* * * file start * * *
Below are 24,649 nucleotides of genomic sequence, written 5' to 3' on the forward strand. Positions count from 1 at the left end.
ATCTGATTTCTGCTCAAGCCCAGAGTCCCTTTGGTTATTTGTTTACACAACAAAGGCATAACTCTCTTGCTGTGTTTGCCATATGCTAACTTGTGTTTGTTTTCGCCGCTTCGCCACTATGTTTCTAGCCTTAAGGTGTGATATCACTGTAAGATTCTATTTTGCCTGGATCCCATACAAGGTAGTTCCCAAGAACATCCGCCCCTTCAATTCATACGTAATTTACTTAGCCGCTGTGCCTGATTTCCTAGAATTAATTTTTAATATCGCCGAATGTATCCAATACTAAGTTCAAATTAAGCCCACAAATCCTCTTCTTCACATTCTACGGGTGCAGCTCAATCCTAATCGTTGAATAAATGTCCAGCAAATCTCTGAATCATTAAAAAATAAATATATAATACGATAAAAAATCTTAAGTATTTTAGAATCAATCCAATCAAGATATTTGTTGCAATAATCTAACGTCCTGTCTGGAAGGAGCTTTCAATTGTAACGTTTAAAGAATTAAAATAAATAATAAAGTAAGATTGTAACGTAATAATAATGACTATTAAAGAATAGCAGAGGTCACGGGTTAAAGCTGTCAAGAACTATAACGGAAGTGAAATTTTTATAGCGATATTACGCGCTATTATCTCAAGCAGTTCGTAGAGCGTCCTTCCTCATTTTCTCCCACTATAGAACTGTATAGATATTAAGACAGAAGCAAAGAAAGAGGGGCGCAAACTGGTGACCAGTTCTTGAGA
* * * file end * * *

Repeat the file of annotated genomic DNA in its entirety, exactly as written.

Below are 24,649 nucleotides of genomic sequence, written 5' to 3' on the forward strand. Positions count from 1 at the left end.
ATCTGATTTCTGCTCAAGCCCAGAGTCCCTTTGGTTATTTGTTTACACAACAAAGGCATAACTCTCTTGCTGTGTTTGCCATATGCTAACTTGTGTTTGTTTTCGCCGCTTCGCCACTATGTTTCTAGCCTTAAGGTGTGATATCACTGTAAGATTCTATTTTGCCTGGATCCCATACAAGGTAGTTCCCAAGAACATCCGCCCCTTCAATTCATACGTAATTTACTTAGCCGCTGTGCCTGATTTCCTAGAATTAATTTTTAATATCGCCGAATGTATCCAATACTAAGTTCAAATTAAGCCCACAAATCCTCTTCTTCACATTCTACGGGTGCAGCTCAATCCTAATCGTTGAATAAATGTCCAGCAAATCTCTGAATCATTAAAAAATAAATATATAATACGATAAAAAATCTTAAGTATTTTAGAATCAATCCAATCAAGATATTTGTTGCAATAATCTAACGTCCTGTCTGGAAGGAGCTTTCAATTGTAACGTTTAAAGAATTAAAATAAATAATAAAGTAAGATTGTAACGTAATAATAATGACTATTAAAGAATAGCAGAGGTCACGGGTTAAAGCTGTCAAGAACTATAACGGAAGTGAAATTTTTATAGCGATATTACGCGCTATTATCTCAAGCAGTTCGTAGAGCGTCCTTCCTCATTTTCTCCCACTATAGAACTGTATAGATATTAAGACAGAAGCAAAGAAAGAGGGGCGCAAACTGGTGACCAGTTCTTGAGA